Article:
Session 4 An introduction to born-digital data
This session is written by Andrew Cusworth from The University of Oxford.
Born-digital data is information that, though created, stored, and transmitted by physical devices, has no pre-existing non-digital counterpart. Albeit a recent development, such materials are perhaps most abundant source of information relating to human activity. The vast majority of what would once have been preserved and exchanged using physical objects is now produced and transmitted digitally and in greater quantities than at any other point in history.
Working with born-digital materials lends itself to exotic combinations of traditional and emergent methods of scholarly interrogation; it represents both an exciting frontier in scholarship and a daunting challenge.
Transcript: Video 4
The use of born digital data is relatively speaking a new and ascendant field in humanities scholarship. The term born digital data describes information that is generated by or using digital devices and resources and that has no pre-existing non-digital counterpart.
Owing to their abundance, these data will define future understandings of recent history and culture. However, their use depends and will continue to depend on the sustenance of innately unstable media and the acquisition and application of advanced scholarly and technical skills.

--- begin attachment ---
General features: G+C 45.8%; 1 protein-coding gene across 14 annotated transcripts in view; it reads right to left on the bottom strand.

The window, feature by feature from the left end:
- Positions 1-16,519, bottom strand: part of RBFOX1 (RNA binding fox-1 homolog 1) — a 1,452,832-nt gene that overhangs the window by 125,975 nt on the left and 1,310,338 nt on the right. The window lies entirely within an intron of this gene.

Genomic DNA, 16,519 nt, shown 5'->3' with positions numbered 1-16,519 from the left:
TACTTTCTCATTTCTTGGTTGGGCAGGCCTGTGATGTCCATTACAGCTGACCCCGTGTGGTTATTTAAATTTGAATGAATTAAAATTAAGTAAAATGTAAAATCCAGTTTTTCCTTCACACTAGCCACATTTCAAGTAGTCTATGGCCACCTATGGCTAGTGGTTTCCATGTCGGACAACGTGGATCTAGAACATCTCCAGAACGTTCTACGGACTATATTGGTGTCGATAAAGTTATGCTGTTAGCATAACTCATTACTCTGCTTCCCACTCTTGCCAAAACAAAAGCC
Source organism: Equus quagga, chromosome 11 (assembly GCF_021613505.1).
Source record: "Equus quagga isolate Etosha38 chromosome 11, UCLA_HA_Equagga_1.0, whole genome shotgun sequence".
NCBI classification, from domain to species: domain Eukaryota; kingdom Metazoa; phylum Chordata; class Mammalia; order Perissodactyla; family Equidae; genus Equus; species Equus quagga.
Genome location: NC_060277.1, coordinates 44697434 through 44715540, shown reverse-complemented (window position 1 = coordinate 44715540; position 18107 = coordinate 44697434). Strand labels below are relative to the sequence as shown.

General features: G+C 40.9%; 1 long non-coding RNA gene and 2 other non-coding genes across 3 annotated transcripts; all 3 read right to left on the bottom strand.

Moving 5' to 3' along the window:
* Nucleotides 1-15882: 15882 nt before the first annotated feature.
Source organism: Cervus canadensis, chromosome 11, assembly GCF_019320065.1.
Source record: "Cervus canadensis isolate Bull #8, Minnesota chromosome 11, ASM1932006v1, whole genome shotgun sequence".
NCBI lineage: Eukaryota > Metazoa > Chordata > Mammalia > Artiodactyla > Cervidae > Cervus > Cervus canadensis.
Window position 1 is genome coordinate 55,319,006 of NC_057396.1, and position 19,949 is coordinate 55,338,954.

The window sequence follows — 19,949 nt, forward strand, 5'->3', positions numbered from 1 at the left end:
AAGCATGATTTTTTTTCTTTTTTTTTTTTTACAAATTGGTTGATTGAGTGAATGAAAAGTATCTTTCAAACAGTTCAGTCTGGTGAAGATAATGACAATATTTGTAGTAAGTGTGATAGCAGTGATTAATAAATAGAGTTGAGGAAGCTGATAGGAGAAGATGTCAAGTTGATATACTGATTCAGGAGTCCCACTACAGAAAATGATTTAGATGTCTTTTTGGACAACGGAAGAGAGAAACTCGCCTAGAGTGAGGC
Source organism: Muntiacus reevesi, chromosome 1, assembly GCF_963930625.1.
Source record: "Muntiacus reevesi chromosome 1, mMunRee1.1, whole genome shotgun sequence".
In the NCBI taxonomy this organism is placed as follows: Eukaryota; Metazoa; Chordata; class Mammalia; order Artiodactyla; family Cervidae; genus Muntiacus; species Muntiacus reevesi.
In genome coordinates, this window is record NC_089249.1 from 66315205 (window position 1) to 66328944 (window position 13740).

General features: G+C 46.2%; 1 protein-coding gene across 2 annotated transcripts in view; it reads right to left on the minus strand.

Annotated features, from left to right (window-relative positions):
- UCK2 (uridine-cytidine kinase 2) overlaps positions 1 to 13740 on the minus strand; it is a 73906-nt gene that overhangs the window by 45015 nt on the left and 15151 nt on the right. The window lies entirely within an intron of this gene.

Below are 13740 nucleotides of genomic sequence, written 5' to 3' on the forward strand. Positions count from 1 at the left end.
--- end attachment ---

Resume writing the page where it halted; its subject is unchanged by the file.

Born digital data can illuminate an argument with massive trends or tease out important fragments of human experience. However, with the sea of data divided and exposed to misuse and misunderstanding, the requirement for responsible handling and interpretation of this information poses important, even existential questions to our cultures, making this an important and contentious field for ethical as well as intellectual inquiry.
After studying this session, you should have:
- understood the difference between digitised and born-digital data
- familiarised yourself with the basic sources of born-digital data
- reflected on the ways born-digital data can be used for research.